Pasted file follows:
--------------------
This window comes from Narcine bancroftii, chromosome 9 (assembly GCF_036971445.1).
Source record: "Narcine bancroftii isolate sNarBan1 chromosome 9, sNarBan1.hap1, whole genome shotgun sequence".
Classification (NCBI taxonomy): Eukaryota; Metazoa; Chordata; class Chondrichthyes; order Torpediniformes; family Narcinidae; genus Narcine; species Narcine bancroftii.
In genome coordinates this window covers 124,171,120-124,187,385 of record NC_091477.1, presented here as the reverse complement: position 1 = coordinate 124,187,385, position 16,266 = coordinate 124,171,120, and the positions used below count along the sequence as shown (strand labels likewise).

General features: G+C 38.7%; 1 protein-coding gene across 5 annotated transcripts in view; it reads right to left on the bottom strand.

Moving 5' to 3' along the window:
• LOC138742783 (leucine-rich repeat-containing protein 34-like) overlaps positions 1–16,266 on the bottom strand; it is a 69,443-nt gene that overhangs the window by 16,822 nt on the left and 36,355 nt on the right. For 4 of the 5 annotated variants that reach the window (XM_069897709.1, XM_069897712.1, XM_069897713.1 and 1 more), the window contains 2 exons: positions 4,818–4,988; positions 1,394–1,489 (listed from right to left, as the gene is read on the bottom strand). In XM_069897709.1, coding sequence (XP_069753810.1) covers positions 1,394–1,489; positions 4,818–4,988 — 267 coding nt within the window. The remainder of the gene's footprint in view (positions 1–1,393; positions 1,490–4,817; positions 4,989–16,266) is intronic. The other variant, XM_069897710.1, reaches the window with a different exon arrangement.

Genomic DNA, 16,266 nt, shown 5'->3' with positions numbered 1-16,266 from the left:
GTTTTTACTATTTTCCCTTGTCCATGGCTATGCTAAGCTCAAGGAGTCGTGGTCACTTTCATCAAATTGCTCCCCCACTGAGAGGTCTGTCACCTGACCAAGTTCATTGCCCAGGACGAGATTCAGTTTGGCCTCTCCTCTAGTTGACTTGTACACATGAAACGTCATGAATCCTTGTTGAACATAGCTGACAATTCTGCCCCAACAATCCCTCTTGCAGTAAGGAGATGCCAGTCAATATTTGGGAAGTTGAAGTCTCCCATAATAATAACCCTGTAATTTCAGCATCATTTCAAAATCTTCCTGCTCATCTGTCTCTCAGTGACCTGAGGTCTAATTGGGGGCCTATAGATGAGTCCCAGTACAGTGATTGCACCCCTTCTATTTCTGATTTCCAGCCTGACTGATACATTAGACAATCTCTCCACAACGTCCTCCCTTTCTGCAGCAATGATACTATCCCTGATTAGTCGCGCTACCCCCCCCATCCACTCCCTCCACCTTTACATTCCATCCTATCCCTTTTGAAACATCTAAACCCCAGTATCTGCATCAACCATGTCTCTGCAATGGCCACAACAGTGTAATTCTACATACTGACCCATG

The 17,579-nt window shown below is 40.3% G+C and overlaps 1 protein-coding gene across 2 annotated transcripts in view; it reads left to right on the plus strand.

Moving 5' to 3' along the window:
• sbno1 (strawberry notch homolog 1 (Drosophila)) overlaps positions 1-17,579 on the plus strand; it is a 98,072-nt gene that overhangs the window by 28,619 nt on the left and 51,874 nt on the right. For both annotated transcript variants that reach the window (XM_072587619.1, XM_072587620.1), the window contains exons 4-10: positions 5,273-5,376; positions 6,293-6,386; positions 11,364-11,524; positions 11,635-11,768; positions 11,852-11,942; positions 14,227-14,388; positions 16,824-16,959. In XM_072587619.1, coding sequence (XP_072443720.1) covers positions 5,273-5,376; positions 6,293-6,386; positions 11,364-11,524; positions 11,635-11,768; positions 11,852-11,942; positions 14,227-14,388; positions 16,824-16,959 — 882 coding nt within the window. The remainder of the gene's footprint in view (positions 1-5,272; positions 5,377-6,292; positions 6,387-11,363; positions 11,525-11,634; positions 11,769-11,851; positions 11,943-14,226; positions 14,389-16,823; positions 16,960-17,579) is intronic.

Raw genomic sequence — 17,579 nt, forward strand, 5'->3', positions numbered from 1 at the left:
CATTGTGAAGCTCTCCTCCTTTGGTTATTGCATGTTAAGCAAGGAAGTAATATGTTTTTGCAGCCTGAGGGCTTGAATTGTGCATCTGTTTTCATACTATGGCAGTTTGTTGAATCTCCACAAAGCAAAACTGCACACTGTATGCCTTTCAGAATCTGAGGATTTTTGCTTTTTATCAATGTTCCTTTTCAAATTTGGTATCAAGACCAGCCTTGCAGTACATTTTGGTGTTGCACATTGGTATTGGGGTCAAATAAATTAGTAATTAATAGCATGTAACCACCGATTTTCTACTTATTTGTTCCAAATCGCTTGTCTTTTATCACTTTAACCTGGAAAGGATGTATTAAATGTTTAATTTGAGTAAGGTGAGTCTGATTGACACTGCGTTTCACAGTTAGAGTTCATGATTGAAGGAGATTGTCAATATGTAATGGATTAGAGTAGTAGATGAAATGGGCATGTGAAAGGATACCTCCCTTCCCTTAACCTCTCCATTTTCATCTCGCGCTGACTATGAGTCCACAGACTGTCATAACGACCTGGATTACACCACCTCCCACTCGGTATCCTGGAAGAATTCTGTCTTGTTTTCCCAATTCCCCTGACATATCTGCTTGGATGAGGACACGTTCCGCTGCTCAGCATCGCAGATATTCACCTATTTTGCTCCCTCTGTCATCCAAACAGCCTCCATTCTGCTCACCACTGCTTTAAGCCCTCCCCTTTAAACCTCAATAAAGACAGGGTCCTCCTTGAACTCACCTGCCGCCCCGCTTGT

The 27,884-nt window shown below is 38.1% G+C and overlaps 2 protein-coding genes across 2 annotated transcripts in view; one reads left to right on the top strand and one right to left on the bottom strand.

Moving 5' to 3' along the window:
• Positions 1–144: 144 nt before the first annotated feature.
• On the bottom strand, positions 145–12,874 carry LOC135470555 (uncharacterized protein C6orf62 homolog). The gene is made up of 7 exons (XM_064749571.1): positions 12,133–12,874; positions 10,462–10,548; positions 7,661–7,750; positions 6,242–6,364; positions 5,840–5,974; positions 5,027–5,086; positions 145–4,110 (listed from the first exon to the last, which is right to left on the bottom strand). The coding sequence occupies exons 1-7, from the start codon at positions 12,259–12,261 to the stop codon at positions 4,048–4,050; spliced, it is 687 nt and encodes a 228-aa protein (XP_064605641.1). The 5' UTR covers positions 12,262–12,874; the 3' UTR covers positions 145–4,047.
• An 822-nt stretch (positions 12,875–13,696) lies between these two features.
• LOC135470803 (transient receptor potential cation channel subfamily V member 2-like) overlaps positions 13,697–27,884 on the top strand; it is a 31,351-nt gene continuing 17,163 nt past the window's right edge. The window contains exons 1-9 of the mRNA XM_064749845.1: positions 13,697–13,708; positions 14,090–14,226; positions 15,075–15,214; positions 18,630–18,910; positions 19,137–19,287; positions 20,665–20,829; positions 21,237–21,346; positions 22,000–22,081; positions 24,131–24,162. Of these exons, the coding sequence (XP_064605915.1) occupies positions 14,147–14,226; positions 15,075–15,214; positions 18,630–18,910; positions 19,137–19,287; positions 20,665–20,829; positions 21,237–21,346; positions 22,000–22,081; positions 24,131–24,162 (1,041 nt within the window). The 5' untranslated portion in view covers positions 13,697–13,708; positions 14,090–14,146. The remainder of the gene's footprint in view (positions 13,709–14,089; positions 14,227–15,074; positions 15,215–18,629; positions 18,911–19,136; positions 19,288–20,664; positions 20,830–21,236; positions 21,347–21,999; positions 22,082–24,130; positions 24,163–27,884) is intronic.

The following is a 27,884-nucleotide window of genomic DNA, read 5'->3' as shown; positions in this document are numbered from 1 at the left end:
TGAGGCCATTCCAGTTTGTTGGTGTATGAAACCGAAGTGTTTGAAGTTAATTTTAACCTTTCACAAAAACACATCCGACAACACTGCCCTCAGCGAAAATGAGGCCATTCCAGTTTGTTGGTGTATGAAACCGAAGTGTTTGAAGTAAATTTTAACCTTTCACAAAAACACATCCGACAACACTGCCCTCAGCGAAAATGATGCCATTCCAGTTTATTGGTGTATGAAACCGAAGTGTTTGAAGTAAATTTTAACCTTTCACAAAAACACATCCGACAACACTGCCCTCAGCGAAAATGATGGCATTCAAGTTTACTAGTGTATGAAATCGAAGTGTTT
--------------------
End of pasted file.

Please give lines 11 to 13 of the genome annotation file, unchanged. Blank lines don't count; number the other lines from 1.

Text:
Moving 5' to 3' along the window:
• sbno1 (strawberry notch homolog 1 (Drosophila)) overlaps positions 1-17,579 on the plus strand; it is a 98,072-nt gene that overhangs the window by 28,619 nt on the left and 51,874 nt on the right. For both annotated transcript variants that reach the window (XM_072587619.1, XM_072587620.1), the window contains exons 4-10: positions 5,273-5,376; positions 6,293-6,386; positions 11,364-11,524; positions 11,635-11,768; positions 11,852-11,942; positions 14,227-14,388; positions 16,824-16,959. In XM_072587619.1, coding sequence (XP_072443720.1) covers positions 5,273-5,376; positions 6,293-6,386; positions 11,364-11,524; positions 11,635-11,768; positions 11,852-11,942; positions 14,227-14,388; positions 16,824-16,959 — 882 coding nt within the window. The remainder of the gene's footprint in view (positions 1-5,272; positions 5,377-6,292; positions 6,387-11,363; positions 11,525-11,634; positions 11,769-11,851; positions 11,943-14,226; positions 14,389-16,823; positions 16,960-17,579) is intronic.

Raw genomic sequence — 17,579 nt, forward strand, 5'->3', positions numbered from 1 at the left: